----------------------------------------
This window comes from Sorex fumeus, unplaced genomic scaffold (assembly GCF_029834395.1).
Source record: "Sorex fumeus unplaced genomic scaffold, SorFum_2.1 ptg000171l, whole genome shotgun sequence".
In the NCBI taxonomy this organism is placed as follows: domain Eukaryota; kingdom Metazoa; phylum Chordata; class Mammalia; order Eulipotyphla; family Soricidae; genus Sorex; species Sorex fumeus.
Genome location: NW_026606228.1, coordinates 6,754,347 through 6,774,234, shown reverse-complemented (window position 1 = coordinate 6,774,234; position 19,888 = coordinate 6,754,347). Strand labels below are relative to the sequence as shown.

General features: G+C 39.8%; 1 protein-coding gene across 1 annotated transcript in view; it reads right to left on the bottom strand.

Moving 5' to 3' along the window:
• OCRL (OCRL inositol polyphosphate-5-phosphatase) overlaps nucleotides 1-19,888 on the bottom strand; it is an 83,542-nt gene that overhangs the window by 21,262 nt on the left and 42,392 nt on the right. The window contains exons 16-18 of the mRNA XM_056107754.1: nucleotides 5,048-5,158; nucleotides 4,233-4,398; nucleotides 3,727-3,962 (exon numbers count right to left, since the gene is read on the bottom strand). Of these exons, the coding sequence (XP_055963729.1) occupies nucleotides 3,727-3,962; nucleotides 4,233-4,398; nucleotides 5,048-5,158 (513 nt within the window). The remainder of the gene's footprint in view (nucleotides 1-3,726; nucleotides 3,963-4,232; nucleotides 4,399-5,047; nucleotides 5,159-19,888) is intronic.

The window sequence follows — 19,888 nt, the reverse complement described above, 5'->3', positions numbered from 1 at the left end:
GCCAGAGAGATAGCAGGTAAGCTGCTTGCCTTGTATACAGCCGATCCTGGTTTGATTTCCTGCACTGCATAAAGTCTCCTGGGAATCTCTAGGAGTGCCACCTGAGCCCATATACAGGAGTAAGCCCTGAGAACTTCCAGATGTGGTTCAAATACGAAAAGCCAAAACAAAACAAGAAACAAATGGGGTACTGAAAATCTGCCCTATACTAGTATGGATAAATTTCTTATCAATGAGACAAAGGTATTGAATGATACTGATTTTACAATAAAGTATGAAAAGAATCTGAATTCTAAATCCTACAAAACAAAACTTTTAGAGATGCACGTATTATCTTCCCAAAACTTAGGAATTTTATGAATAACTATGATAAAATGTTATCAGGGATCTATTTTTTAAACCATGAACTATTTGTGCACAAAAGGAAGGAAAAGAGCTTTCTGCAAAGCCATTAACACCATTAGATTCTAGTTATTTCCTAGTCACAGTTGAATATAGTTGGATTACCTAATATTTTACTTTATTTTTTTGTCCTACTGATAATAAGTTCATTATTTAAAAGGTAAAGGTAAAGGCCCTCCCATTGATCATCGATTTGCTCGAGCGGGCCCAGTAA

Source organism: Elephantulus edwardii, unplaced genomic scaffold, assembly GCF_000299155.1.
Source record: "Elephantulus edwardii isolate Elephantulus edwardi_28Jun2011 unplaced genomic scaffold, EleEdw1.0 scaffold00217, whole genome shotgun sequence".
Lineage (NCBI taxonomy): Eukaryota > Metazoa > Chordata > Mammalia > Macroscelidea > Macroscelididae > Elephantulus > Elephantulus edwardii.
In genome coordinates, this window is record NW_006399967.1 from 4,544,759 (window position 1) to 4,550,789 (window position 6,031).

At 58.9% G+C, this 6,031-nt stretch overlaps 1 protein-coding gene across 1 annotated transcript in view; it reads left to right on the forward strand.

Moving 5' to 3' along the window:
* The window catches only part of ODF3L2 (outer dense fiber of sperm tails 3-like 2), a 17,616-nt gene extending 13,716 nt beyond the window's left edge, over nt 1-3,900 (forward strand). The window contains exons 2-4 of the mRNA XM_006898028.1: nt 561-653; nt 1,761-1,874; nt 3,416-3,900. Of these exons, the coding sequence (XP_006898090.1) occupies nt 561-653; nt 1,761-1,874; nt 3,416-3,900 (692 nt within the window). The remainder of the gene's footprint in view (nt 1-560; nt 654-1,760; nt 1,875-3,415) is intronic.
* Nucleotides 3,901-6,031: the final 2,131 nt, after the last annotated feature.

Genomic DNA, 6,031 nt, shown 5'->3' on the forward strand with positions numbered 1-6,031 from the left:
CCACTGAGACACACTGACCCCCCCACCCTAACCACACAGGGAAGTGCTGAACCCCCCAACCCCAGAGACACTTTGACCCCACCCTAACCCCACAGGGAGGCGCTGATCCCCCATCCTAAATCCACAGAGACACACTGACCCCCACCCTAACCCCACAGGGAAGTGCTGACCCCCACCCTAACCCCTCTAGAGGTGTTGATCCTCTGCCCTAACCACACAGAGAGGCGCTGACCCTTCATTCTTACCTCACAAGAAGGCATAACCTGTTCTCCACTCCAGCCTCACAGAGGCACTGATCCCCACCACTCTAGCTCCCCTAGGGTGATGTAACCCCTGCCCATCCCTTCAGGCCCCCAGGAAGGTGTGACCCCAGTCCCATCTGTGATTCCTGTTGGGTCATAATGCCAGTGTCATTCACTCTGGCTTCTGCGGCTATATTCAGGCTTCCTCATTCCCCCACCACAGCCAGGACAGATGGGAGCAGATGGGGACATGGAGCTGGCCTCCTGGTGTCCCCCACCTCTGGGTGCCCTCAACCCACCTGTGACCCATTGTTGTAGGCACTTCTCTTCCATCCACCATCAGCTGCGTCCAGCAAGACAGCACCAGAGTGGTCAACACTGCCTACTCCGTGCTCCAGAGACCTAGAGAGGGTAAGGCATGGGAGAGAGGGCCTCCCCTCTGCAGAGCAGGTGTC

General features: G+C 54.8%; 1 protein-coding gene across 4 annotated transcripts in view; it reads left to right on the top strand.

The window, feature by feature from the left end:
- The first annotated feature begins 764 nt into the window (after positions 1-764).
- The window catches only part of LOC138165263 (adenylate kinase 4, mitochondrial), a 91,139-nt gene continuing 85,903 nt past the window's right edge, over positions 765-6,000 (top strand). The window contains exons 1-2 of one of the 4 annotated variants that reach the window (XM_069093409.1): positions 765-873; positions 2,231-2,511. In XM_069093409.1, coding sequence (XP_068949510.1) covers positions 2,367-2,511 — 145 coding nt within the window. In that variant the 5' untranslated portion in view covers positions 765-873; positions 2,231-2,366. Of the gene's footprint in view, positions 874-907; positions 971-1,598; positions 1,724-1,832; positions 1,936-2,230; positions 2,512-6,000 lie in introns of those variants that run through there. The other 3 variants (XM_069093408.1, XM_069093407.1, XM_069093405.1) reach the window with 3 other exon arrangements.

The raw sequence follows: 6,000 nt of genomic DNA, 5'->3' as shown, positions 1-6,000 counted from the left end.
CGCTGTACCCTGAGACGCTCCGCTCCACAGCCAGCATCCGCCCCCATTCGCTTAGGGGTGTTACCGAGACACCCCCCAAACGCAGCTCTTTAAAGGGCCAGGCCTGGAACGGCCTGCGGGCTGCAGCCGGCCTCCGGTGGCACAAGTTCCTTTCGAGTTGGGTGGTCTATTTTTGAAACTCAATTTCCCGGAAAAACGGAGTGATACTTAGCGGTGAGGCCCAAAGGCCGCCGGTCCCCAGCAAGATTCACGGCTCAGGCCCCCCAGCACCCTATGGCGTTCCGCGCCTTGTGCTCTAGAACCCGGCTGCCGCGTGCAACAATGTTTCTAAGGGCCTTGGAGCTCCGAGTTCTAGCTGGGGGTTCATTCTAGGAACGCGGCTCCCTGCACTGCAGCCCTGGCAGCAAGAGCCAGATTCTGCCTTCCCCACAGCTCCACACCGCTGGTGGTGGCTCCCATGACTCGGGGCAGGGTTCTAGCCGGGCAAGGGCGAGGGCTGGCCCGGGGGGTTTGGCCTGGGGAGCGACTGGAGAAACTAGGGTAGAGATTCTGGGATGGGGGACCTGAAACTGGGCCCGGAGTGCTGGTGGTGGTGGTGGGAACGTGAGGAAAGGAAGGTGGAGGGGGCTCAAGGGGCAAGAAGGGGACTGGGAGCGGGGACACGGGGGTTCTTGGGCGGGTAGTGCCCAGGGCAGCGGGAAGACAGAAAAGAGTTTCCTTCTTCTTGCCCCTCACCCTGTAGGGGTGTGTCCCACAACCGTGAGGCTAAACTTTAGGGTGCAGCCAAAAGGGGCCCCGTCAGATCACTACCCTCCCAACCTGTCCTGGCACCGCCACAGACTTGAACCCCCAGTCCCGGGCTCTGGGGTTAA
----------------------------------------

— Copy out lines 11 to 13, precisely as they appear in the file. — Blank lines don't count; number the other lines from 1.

Source record: "Elephantulus edwardii isolate Elephantulus edwardi_28Jun2011 unplaced genomic scaffold, EleEdw1.0 scaffold00217, whole genome shotgun sequence".
Lineage (NCBI taxonomy): Eukaryota > Metazoa > Chordata > Mammalia > Macroscelidea > Macroscelididae > Elephantulus > Elephantulus edwardii.
In genome coordinates, this window is record NW_006399967.1 from 4,544,759 (window position 1) to 4,550,789 (window position 6,031).